You can select one of the available Canva layouts if you see one you like. These give you the option to enter your own text and swap out images. However, if you want more images or more choices, select “Elements” from the taskbar on the left. From there, choose “Grids”–a new assortment of options will open up, like so:
4. Build your aesthetic.
First off, before choosing which grid you want, take a look at your Pinterest storyboard and think about what images you’d like to use. If I’m creating an aesthetic to go along with a story pitch, I try to include images for the main characters, possibly the antagonist, and at least a few for the setting. Maybe a quote, a tagline, or the title also.
Take a look at the shapes of the pictures you want to use, as well as how many, and then choose the grid that will work best with what you have in mind. For the sake of this post, I’ll make an aesthetic for my contemporary romance WIP, The Inn at Mill Creek. Here’s the grid I’ve selected:
Now, for the images. On your Pinterest board, select the image you want, right click on it and “Save image as” on your hard drive. Then go back into Canva and choose “Uploads” on the left-hand taskbar. Click “Upload your images” to add the files from your computer. On the screenshot above, you can see I’ve already added the images I want to use for this aesthetic.
5. Play with the images to create the effect you want.
Now, for the fun part. You can drag and drop the images you’ve uploaded into the grid you selected. Not fitting the way you want? Pick a different grid.
By double-clicking on an image in the grid, a new window will open that allows you to re-position the image. Sometimes it can be more effective to use part of an image rather than the whole thing. Play around with different arrangements to create the look you want. Some people prefer aesthetics in black and white, others like lots of color. I find it works well to keep a few main colors and try to balance them in the image. It might take a while to get just the right look.
Here’s what I’ve got so far:
Overall, I’m pretty pleased with this effort. I’m not wild about the black & white photo, but it’s the best one I could find for Nick, my male MC. I like how the orange fall leaves balance Katie’s red hair. The flowers and pastries represent her love of gardening and baking, and also balance each other nicely. They also help bring the bed and breakfast setting to life. Together the pictures evoke a sort of cheerful restfulness, which works well for this story (at least until Nick enters the picture…).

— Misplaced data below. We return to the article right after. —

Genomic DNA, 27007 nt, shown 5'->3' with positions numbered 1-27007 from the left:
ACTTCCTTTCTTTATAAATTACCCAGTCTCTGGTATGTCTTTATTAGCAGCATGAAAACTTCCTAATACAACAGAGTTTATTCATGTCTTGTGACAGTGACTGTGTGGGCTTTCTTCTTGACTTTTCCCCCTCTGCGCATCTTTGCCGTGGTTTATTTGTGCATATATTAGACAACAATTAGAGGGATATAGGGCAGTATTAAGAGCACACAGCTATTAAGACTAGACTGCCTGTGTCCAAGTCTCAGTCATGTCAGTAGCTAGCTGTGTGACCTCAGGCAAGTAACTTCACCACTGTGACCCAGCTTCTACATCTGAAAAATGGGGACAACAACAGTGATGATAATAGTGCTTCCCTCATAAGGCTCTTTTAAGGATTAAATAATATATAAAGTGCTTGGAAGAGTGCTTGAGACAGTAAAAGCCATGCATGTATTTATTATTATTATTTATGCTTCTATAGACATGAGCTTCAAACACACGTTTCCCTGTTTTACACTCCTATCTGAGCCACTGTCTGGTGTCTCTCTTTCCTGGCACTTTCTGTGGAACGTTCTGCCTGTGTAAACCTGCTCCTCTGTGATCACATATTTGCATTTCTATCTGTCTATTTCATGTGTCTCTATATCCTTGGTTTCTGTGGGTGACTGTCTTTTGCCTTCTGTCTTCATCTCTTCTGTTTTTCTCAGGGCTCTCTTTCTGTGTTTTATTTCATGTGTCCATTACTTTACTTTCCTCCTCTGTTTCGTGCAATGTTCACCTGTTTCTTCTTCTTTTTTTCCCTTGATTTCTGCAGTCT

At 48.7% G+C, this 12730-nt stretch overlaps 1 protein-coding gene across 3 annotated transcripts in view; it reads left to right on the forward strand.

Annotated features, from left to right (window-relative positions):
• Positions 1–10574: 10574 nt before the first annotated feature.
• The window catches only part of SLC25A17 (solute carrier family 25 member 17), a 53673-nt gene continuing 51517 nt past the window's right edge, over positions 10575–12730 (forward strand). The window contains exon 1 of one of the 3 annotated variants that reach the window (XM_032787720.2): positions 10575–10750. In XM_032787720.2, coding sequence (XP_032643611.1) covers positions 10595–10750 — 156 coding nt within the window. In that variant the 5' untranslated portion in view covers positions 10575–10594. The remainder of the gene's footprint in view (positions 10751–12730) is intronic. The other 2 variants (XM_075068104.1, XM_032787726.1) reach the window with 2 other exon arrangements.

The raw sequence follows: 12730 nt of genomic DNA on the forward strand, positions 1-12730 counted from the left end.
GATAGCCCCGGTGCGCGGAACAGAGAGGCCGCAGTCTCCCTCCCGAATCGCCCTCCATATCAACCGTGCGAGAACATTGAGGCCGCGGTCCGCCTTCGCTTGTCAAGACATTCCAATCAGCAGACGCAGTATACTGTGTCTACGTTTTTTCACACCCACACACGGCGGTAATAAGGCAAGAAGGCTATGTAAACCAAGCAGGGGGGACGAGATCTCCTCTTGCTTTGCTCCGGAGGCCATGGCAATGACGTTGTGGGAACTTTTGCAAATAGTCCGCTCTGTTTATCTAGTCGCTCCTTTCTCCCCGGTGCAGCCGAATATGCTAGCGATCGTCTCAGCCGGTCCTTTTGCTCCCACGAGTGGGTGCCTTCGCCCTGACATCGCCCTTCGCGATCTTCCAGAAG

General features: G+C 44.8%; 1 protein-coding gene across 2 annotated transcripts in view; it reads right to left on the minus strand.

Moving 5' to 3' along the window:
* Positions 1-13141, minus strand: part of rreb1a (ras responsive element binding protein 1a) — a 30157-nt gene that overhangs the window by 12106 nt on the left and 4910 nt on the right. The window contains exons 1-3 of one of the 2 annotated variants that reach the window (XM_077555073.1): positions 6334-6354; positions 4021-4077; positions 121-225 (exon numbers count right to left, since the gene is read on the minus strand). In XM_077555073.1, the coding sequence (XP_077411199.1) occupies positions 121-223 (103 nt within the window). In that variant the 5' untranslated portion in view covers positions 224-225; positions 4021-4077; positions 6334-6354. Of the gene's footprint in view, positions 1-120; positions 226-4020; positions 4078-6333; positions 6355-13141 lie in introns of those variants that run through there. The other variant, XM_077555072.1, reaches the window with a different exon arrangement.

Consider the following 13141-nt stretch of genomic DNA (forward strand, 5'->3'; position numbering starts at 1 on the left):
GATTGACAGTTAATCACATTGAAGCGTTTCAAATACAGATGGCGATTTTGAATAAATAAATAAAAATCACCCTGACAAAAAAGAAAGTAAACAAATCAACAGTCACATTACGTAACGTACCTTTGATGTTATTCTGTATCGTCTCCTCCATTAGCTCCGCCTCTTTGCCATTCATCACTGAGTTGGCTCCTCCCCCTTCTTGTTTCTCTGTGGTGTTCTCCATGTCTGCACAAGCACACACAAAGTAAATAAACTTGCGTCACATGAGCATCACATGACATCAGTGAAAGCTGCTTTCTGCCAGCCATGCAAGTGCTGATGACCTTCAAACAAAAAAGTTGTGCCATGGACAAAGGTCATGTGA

Notice I didn’t add in the book’s title or any quotes, but I could delete one of the images, color in the square, and insert a text box. Or I could find an image quote to use from Pinterest.
6. Share your work.
If you look at the Canva toolbar at the top of the screen, you’ll find the option to “Share.” Clicking this button opens up a window allowing you to type in an e-mail or you can share directly to social media. Alternatively, select “Download” to save the image to your hard drive. You can then insert the image into whatever social media format you’re using.
If you’ve created something with images you own the rights to, you can use the downloaded work however you wish. E-book cover, bookmarks, promotional materials, you name it.
Here’s the aesthetic I just made for The Inn at Mill Creek:
And another, for the fantasy WIP I’m outlining called Dusk for Dreams (you saw that storyboard up above on step #1). Notice I used text in this one (from a Walter de la Mare poem). I have another black and white image, along with sort of a white/ blue theme with hints of green. This aesthetic has a very different feel or mood than the one above, which is good, because they’re very different stories.
Interested in reading either of these now? 🙂 There’s nothing quite like a good aesthetic to make a story come to life and to set one’s imagination in motion!
If you’re feeling inspired to try one yourself, go for it. It isn’t as hard as I thought the first time I saw everyone else’s on Twitter. Feel free to ask if you have questions, or share a link to your aesthetic!
Image credits: Header image from pexels.com, CC0 license. Other images from pinterest.com.